But that is all beside the point. The point is I still am madly in love with her and want her to be with me to share all these good things, yes, and be the mother of my children.

I do not advocate racial inter-marriage in general. But, Mr. Du Bois, since she is more white than Negro why should she not marry white? It’s just as logical that way as the other. I think the standard of husband-wife relationship should be made principally on a spiritual and intellectual basis. We have had intellectual fellowship as I have said. She is more liberal in her social and religious views, but I think we agree on the fundamental—the God-Christ as atonement for sin. She is neat and attractive in her personal habits as I am. It is only the but that hinders.

I want your view on inter-marriage and advice as to whether you think I should persuade her to marry me. I feel we could manage somehow. Our friends and relatives would have to accept us willy-nilly. And anyhow we would not be marrying principally each other’s relatives. A great majority of mother’s folks I have not seen for twenty years and they mean nothing special to me. It’s her I want.

We would have our own social contacts to make as any newly married couple does with its own peculiar problems.

I have nearly written you several times for three or four years but never could get to the point of doing so. I presume I will act like a dear friend of father and mother’s whom I have heard them speak of very often when she asked for advice would say: “Now I want to know what you all think, but I will go ahead and do as I please afterwards.”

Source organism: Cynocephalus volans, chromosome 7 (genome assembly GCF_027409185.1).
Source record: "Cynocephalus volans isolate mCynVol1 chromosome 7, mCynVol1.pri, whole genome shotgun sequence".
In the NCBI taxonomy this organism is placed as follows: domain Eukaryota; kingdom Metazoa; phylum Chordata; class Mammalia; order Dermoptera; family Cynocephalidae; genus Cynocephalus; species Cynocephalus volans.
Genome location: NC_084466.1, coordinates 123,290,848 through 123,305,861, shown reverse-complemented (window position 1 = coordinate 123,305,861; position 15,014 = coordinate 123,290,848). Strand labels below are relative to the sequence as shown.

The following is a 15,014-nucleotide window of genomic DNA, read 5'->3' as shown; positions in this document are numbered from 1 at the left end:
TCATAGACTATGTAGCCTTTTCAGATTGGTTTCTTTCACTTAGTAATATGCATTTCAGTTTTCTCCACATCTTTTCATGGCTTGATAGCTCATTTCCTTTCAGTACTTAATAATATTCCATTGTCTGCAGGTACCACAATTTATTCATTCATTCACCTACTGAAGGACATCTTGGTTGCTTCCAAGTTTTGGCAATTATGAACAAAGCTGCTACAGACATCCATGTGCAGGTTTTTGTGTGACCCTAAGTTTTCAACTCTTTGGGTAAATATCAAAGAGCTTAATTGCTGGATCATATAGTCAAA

P.S. Can you recommend any book on the subject that will be helpful?

My Dear Mr. ––––:

I have your letter of September 23rd. My advice is that if you wish to marry the girl and she wishes to marry you, then get married.

I assume that both of you know exactly the kind of difficulties you are going to meet. I need hardly to rehearse them. You are going to have restricted social intercourse, naturally se far as the whites are concerned; but also, so far as the colored people are concerned. In this matter, they are just as prejudiced as the whites. You are going to meet more or less insult and embarrassment in public places, if your wife is dark enough to have her color noticeable; and finally, (perhaps this is the most serious), you are going to have difficulty in finding work or in keeping it if people know that you have married a colored woman. It will be practically impossible for you to find work in any college, white or colored.

These are all facts which you have got to face frankly. If, before you had fallen in love you had consulted me as to the possibility, I should have pointed out these facts and emphasized them and advised you to go no further. But now the question simply is, are both of you ready, in the face of this situation, to face a world “well lost for love”?

I know of no book which treats this matter sanely to any extent. Haldeman-Julius has just published a little Blue Book by Schuyler which takes up the subject. I have also treated it briefly in my book “Darkwater.”

And now, Reader—white, black, green or yellow, what do you say in answer to this letter? Answer and we will publish a few of the letters.


For attribution, please cite this work as:
Du Bois, W.E.B. 1930. “About Marrying.” The Crisis 37 (1): 28–29. https://www.dareyoufight.org/Volumes/37/01/about_marrying.html.